21 August 2020
On 21 August de facto authorities in South Ossetia reported Khvicha Mghebrishvili, who was arrested on 3 July for “violating the state border”, was sentenced to 3 months detention (more background at 12 July below). This triggered concerns from both the Georgian government and his relatives. On 3 September Mghebrishvili’s family asked the Georgian government to take more effective steps to secure his release, while the International Red Cross has not been allowed access to Mghebrishvili to confirm his condition:
“I hope that our government will do it’s best to release our family member from Russia-occupied Tskhinvali prison. Nobody tells us whether Khvicha is alive or not. We ask the Georgian government to support us as it helped the family members of Georgian doctor Vazha Gaprindashvili, who was also abducted by occupation forces in November of 2019”
In an article at Radio Tavisupleba the verdict was described as a “legal absurdity”. It says, Khvicha Mghebrishvili “was tried by the Tskhinvali de facto court under the first part of Article 322 of the Criminal Code of the Russian Federation“. Article 322 says:
“Illegal entry of foreign nationals into the Russian Federation, their illegal stay in the territory of the Federation or illegal transit through the territory of the Russian Federation is punishable by imprisonment for up to 5 years or restriction of liberty for up to two years”.
So, a judge of the Tskhinvali “court” sentenced Mghebrishvili for “violating the state border of the Russian Federation”, which is an absurdity. Even when one would consider South Ossetia’s self declared (independent) status from the point of view of the Tskhinvali de facto court. Mghebrishvili was detained near the boundary line between Tbilisi and Tskhinvali controlled territory, near the Adzvistavi village, nowehere near the Russian Federation.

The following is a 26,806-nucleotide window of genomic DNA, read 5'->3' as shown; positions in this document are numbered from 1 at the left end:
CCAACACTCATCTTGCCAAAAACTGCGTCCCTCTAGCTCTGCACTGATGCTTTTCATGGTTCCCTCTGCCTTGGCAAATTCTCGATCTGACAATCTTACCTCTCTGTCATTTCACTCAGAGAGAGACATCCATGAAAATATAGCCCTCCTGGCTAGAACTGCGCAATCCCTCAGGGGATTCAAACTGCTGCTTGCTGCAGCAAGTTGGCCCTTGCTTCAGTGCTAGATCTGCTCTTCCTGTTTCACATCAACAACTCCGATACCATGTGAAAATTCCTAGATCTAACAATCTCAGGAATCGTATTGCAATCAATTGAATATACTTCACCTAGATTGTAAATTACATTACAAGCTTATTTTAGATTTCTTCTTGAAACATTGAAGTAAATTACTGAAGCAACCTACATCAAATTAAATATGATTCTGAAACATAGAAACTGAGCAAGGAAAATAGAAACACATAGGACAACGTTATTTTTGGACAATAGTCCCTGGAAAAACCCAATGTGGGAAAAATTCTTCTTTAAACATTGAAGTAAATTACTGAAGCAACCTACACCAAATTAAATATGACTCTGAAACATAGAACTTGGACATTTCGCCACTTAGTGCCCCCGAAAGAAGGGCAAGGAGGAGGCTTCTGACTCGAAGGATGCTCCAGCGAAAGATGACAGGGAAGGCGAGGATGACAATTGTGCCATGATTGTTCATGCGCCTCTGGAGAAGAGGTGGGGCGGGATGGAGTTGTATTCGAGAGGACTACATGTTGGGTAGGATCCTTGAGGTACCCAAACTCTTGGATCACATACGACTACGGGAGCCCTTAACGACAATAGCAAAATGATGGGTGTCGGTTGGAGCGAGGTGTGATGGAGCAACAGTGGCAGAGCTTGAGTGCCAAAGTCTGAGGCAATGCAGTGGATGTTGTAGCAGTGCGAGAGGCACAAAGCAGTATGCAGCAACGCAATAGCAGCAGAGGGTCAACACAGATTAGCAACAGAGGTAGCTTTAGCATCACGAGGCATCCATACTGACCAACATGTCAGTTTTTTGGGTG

30 July 2020
On 30 July 2020 the 96th EUMM facilitated Incident Prevention and Response Mechanism (IPRM) meeting took place. It was the first IPRM meeting in 11 months, after the South Ossetian side cancelled further meetings when Tbilisi refused to remove a police post near Tsnelisi village in August 2019. The most important topic for Tbilisi was the unconditional release of three citizens which were recently put in detention in Tskhinvali. Radio Tavispuleba spoke with various people about the result of the meeting.
25 July 2020
According to Radio Tavisupleba, Georgian citizen Malkhaz Lezhava was detained by Russian controlled forces on 25 July 2020 near the Church of the Mother of God between Mejvriskhevi and Russian controlled Ghromi. The State Security Service of Georgia stated he has been set free and put in quarantine in the territory controlled by the central government of Georgia.
12 July 2020 (Mgebrishvili case)
On 12 July it got public knowledge (in Georgia) a Georgian citizen from Mejvriskhevi was arrested on 3 July by “occupying forces” near the ABL at Adzvi and put in COVID-19 quarantaine for two weeks. The de facto South Ossetian authorities reported on this on 10 July. On 19 July it was confirmed Khvicha Mghebrishvili remains in detention after clearing his 14 days quarantaine.
On 16 July the State Security Committee of South Ossetia reported Mgebrishvili not only “violated the State border” but that “he intended to get the so-called bat cocoons for sale in Georgia”. According to the report came forward with this explanation himself, as reason to “violate the border”. The South Ossetian de facto authorities already had a convenient story ready to join this explanation, connecting it with the activities of the Lugar biolab in Tbilisi (once again):